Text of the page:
The Right Prescription

Recent Media Coverage of the End of Life Counseling Provisions

A response from the chairman and founder of the Committee to Reduce Infection Deaths.

By 8.17.09

Instead of trying to discredit me, the focus should be on the facts about the proposed health legislation. The House bill (H.R.3200) is dangerous to the elderly, as many are beginning to realize. Here is what you need to know:

Partisans for the legislation claim that it simply aims to provide Medicare coverage for once-every-five-year conversations with doctors over end of life care. Wrong. The new "benefit" is inserted in legislation with the express purpose of controlling health care costs (page 1). The bill lists what must be covered in the consultation (pages 425-30). Worse still, the legislation states that the Medicare system will rate your doctor's "quality" and (and adjust reimbursement) based on the percentage of your doctor's patients who create living wills and adhere to them.

The "adhere to" part is especially dangerous. Some people say "they'd never want to be on a ventilator," but when the time comes, they choose it over death. Sick patients sometimes become depressed and ready to give up on life, but a day later regain their will to live. Doctors will incur penalties when families don't adhere to end of life plans -- a horrible conflict of interest. As a patient advocate, I see these difficult situations and know that government should not be involved.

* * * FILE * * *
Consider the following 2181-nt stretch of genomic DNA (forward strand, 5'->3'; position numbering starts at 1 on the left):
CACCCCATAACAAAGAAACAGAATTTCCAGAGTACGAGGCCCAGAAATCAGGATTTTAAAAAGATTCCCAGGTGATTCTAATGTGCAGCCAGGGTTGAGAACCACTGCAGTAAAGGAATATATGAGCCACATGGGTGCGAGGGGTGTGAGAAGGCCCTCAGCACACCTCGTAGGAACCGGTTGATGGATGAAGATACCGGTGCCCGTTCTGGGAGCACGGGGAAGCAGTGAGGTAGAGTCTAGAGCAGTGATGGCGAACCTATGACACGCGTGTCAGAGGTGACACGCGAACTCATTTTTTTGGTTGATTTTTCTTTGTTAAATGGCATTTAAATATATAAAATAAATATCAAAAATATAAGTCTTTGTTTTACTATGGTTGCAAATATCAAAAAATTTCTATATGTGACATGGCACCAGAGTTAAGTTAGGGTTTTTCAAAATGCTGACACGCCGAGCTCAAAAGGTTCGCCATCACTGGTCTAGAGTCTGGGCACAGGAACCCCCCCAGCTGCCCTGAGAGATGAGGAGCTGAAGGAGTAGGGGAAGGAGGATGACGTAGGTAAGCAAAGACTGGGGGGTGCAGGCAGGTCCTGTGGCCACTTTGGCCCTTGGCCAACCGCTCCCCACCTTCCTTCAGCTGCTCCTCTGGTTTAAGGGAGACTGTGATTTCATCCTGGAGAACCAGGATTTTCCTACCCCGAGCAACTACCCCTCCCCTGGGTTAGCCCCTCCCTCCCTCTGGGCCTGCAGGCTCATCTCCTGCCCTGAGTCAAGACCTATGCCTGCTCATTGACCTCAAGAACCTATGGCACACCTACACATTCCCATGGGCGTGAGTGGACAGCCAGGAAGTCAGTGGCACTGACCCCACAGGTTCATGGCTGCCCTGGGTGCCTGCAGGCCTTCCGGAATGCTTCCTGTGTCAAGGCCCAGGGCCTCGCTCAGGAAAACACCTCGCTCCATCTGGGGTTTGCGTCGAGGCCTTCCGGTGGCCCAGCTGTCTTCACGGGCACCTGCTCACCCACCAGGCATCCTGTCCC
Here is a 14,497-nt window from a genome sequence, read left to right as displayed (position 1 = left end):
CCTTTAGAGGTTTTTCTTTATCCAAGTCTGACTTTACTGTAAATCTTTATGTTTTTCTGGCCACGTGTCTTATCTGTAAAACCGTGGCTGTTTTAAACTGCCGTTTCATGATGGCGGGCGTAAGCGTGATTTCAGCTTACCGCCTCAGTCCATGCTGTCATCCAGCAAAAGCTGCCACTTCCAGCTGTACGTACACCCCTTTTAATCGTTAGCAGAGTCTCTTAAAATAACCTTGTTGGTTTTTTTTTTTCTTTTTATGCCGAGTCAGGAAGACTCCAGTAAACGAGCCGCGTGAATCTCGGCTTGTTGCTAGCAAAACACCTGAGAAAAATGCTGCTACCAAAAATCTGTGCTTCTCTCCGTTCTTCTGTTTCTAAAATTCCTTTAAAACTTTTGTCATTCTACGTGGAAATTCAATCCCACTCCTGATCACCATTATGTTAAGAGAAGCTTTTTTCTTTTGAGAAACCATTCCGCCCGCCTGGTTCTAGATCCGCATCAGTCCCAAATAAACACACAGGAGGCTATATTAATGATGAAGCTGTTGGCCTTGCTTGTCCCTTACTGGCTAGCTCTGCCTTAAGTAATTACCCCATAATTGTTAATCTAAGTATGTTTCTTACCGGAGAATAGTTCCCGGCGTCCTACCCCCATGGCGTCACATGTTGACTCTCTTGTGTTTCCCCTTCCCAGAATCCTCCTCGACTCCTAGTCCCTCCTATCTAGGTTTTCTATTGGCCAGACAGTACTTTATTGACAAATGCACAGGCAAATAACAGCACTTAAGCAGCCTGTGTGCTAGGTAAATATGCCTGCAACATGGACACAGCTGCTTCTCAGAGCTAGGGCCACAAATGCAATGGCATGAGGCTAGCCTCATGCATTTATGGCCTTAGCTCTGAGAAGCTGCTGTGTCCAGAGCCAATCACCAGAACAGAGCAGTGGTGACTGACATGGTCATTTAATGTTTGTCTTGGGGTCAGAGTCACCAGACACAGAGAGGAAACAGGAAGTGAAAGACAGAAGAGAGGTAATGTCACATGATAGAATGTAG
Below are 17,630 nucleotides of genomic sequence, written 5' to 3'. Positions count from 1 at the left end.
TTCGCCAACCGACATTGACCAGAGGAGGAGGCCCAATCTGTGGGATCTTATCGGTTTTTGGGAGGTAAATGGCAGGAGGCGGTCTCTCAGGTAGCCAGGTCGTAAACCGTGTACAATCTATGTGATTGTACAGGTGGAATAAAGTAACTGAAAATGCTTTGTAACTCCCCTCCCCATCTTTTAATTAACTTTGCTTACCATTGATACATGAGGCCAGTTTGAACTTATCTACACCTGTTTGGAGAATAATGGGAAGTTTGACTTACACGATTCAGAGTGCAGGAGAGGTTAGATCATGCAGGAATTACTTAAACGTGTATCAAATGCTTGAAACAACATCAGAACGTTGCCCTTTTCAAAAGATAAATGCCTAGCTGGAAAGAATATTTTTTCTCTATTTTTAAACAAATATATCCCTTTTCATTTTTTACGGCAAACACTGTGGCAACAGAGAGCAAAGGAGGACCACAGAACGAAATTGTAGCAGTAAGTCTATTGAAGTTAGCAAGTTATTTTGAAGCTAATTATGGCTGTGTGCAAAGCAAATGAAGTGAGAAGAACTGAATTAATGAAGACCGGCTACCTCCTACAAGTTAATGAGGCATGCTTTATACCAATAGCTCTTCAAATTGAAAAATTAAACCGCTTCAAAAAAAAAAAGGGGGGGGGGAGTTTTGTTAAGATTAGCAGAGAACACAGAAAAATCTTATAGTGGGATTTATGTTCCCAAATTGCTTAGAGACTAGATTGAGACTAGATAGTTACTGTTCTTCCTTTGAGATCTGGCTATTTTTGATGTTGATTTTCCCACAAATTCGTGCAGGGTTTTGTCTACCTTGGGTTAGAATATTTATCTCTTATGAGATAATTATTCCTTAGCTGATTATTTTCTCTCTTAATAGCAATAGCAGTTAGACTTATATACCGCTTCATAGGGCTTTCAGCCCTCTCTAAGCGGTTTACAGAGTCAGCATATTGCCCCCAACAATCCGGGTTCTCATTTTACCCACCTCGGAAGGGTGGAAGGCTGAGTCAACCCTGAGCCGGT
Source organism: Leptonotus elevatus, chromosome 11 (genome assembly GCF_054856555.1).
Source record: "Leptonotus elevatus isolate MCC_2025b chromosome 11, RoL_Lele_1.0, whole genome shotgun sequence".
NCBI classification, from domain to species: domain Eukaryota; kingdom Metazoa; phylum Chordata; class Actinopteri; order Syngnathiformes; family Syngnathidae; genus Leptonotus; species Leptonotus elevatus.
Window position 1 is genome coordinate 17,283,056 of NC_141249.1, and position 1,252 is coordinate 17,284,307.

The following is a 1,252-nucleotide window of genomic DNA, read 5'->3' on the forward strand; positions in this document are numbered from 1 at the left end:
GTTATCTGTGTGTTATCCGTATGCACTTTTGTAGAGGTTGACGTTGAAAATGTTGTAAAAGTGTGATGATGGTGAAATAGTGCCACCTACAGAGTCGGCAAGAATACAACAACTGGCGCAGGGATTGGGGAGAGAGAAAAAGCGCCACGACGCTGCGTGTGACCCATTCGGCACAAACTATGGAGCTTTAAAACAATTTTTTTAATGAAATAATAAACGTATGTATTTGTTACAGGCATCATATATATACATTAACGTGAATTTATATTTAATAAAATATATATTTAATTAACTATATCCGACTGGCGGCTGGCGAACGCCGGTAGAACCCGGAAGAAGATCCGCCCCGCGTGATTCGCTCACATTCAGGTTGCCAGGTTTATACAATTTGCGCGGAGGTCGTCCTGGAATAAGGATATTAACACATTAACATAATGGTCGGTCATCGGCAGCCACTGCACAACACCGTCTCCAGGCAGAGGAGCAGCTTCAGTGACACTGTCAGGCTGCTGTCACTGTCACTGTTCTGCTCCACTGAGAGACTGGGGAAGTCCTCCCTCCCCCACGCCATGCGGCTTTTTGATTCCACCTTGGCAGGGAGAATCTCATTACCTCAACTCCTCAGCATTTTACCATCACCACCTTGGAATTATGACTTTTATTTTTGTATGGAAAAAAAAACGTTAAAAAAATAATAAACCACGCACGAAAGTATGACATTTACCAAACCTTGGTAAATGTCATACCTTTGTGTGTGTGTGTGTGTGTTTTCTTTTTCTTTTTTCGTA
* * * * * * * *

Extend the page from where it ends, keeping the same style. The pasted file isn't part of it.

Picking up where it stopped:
The President and his supporters claim that the provision is "voluntary." The bill does not have to use the word mandatory to make the counseling mandatory. In fact, the word mandatory is seldom used in any legislation. But if there is a penalty for noncompliance, it is mandatory. In this case the penalty is on your doctor.

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About the Author
Betsy McCaughey is a senior fellow at the London Center for Policy Analysis and author of Beating Obamacare 2014.